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dc.creatorMikolajczyk, Rafael T.es_ES
dc.creatorMaxwell, Annette E.es_ES
dc.creatorEl Ansari, Walides_ES
dc.creatorStock, Christianees_ES
dc.creatorPetkeviciene, Janinaes_ES
dc.creatorGuillén Grima, Franciscoes_ES
dc.date.accessioned2014-06-05T07:57:19Z
dc.date.available2014-06-05T07:57:19Z
dc.date.issued2010
dc.identifier.issn1471-2458
dc.identifier.other657
dc.identifier.urihttps://hdl.handle.net/2454/10745
dc.description.abstractBackground: Despite low rates of obesity, many university students perceive themselves as overweight, especially women. This is of concern, because inappropriate weight perceptions can lead to unhealthy behaviours including eating disorders. Methods: We used the database from the Cross National Student Health Survey (CNSHS), consisting of 5, 900 records of university students from Bulgaria, Denmark, Germany, Lithuania, Poland, Spain and Turkey to analyse differences in perceived weight status based on the question: "Do you consider yourself much too thin, a little too thin, just right, a little too fat or much too fat?". The association between perceived weight and body mass index (BMI) calculated from self-reported weight and height was assessed with generalized non-parametric regression in R library gam. Results: Although the majority of students reported a normal BMI (72-84% of males, 65-83% of females), only 32% to 68% of students considered their weight "just right". Around 20% of females with BMI of 20 kg/m(2) considered themselves "a little too fat" or "too fat", and the percentages increased to 60% for a BMI of 22.5 kg/m(2). Male students rarely felt "a little too fat" or "too fat" below BMI of 22.5 kg/m(2), but most felt too thin with a BMI of 20 kg/m(2). Conclusions: Weight ideals are rather uniform across the European countries, with female students being more likely to perceive themselves as "too fat" at a normal BMI, while male students being more likely to perceive themselves as "too thin". Programs to prevent unhealthy behaviours to achieve ill-advised weight ideals may benefit students.en
dc.format.mimetypeapplication/pdfen
dc.language.isoengen
dc.publisherBioMed Centralen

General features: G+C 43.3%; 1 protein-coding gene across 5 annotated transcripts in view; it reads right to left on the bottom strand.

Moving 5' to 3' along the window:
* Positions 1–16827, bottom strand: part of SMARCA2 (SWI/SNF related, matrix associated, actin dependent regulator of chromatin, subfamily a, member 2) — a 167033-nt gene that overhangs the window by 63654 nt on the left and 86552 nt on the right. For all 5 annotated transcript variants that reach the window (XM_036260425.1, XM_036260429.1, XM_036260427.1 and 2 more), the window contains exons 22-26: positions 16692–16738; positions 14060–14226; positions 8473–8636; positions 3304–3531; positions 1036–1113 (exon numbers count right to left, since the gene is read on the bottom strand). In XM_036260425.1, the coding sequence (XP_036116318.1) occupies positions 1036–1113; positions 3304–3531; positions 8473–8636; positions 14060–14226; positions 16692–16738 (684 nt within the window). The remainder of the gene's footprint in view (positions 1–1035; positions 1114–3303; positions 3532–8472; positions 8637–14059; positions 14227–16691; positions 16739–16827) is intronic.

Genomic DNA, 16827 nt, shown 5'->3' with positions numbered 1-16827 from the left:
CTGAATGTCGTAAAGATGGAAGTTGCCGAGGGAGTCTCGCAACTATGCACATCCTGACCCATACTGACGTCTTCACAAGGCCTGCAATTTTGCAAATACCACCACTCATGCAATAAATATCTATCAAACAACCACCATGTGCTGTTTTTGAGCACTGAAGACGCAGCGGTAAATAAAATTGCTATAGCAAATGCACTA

dc.relation.ispartofBMC Public Health, 2010, 10: 40en
dc.rights© 2010 Mikolajczyk et al; licensee BioMed Central Ltd. This is an Open Access article distributed under the terms of the Creative Commons Attribution License (http://creativecommons.org/licenses/by/2.0), which permits unrestricted use, distribution, and reproduction in any medium, provided the original work is properly cited.en
dc.rights.urihttp://creativecommons.org/licenses/by/2.0
dc.subjectSchool studentsen
dc.subjectAdolescentsen
dc.subjectValidityen
dc.subjectObesityen
dc.subjectOverweighten
dc.subjectHealthen
dc.subjectPerceptionen
dc.subjectImageen
dc.subjectChildrenen
dc.subjectAdultsen
dc.titleRelationship between perceived body weight and body mass index based on self- reported height and weight among university students: a cross-sectional study in seven European countriesen
dc.typeArtículo / Artikuluaes
dc.typeinfo:eu-repo/semantics/articleen
dc.contributor.departmentUniversidad Pública de Navarra. Departamento de Ciencias de la Saludes_ES
dc.contributor.departmentNafarroako Unibertsitate Publikoa. Osasun Zientziak Sailaeu
dc.rights.accessRightsAcceso abierto / Sarbide irekiaes
dc.rights.accessRightsinfo:eu-repo/semantics/openAccessen
dc.identifier.doi10.1186/1471-2458-10-40
dc.relation.publisherversionhttps://dx.doi.org/10.1186/1471-2458-10-40
dc.type.versionVersión publicada / Argitaratu den bertsioaes
dc.type.versioninfo:eu-repo/semantics/publishedVersionen


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© 2010 Mikolajczyk et al; licensee BioMed Central Ltd. This is an Open Access article distributed under the terms of the Creative Commons Attribution License (http://creativecommons.org/licenses/by/2.0), which permits unrestricted use, distribution, and reproduction in any medium, provided the original work is properly cited.
Except where otherwise noted, this item's license is described as © 2010 Mikolajczyk et al; licensee BioMed Central Ltd. This is an Open Access article distributed under the terms of the Creative Commons Attribution License (http://creativecommons.org/licenses/by/2.0), which permits unrestricted use, distribution, and reproduction in any medium, provided the original work is properly cited.